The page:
More than two decades after the end of apartheid and the dawn of democracy, many critics believe that the South African media appears to be struggling to change its old mindsets and accuse it of willingly sticking to old ways for the sake of commercial interests and hidden political agendas.
But in a country where more than 80% of the media ownership is said to remain in the hands of white bosses, calling for a radical transformation becomes tantamount of trying to subdue freedom of the press and redirect newsrooms to service of the ruling left.
The issue of media transformation continues to spill ink and saliva in Africa’s second-largest economy, where the ruling African National Congress (ANC) regularly clash with free-thinking commentators, journalists and editors over the battle of ideas.
Once again the issue came to the fore during a media seminar hosted recently in Johannesburg.
Senior ANC member and media expert, Lumko Mtimde, reiterated that transformation was a constitutional imperative and that media, like every industry, was not exempted to be part of this process.
“Media is also subject to the Constitution and the Law. It is now time for action towards radical transformation. The market has failed and interventions are necessary to achieve real transformation,” Mtimde, the former CEO of Media Development and Diversity Agency, said.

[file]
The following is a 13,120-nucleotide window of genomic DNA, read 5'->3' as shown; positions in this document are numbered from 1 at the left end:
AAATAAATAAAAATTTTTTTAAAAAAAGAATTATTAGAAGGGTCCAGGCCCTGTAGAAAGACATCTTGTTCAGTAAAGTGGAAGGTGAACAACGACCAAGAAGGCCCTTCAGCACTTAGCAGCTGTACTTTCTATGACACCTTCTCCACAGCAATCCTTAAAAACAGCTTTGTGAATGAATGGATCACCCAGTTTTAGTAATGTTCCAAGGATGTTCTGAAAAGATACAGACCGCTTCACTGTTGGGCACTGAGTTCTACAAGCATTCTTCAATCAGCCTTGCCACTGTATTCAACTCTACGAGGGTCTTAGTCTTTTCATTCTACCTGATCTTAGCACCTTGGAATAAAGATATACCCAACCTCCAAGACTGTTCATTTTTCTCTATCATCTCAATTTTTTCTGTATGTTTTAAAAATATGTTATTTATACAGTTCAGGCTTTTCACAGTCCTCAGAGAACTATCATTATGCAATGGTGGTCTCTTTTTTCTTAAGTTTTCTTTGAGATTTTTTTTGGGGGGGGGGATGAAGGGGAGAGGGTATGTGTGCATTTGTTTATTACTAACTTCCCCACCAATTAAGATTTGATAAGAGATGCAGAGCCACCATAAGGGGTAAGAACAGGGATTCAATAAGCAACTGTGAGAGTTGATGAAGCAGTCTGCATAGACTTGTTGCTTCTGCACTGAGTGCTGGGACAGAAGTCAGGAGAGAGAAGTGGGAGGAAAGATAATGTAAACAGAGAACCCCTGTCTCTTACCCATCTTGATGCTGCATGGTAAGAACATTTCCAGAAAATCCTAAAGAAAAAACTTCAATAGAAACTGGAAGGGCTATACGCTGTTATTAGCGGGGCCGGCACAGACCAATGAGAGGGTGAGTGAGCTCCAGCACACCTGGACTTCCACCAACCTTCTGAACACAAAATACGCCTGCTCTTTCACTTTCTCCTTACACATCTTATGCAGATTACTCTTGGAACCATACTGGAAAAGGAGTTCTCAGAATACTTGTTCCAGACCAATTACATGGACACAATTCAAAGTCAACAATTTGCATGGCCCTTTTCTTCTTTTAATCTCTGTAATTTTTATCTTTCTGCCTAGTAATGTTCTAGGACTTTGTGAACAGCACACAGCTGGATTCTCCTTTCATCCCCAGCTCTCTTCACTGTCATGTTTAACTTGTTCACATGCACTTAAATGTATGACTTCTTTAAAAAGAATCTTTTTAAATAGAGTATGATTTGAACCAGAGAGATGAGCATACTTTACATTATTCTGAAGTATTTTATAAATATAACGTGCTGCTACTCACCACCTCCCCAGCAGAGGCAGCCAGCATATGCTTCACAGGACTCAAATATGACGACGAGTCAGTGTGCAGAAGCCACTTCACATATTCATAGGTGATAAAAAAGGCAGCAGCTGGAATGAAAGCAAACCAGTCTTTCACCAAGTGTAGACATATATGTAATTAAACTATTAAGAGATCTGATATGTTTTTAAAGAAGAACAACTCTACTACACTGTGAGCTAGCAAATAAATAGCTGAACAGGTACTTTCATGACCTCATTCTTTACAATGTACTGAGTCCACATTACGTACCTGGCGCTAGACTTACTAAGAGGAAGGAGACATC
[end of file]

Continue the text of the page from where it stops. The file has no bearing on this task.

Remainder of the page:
The African National Congress, which believes that it is being unfairly targeted through what some of its hardliners have described as ‘counter-revolutionary’ reporting, has since been calling on the establishment of a Media Appeal Tribunal (MAT) to restore responsible journalism.
But the independent media has rejected such an intervention, calling it ‘neo-colonialist’ and counter-productive, insisting that the media was wise enough to discipline itself.
“We should refuse to be diverted through a media narrative that interprets interventions selectively in order to emphasise one aspect of the actions proposed,” Mtimde lashed out at the other camp.
“To take us forward, we have to engage on a holistic intervention, touching every aspect, from transformation across the value chain, to promotion of media diversity and strengthening of media accountability mechanisms.”
Affaire à suivre.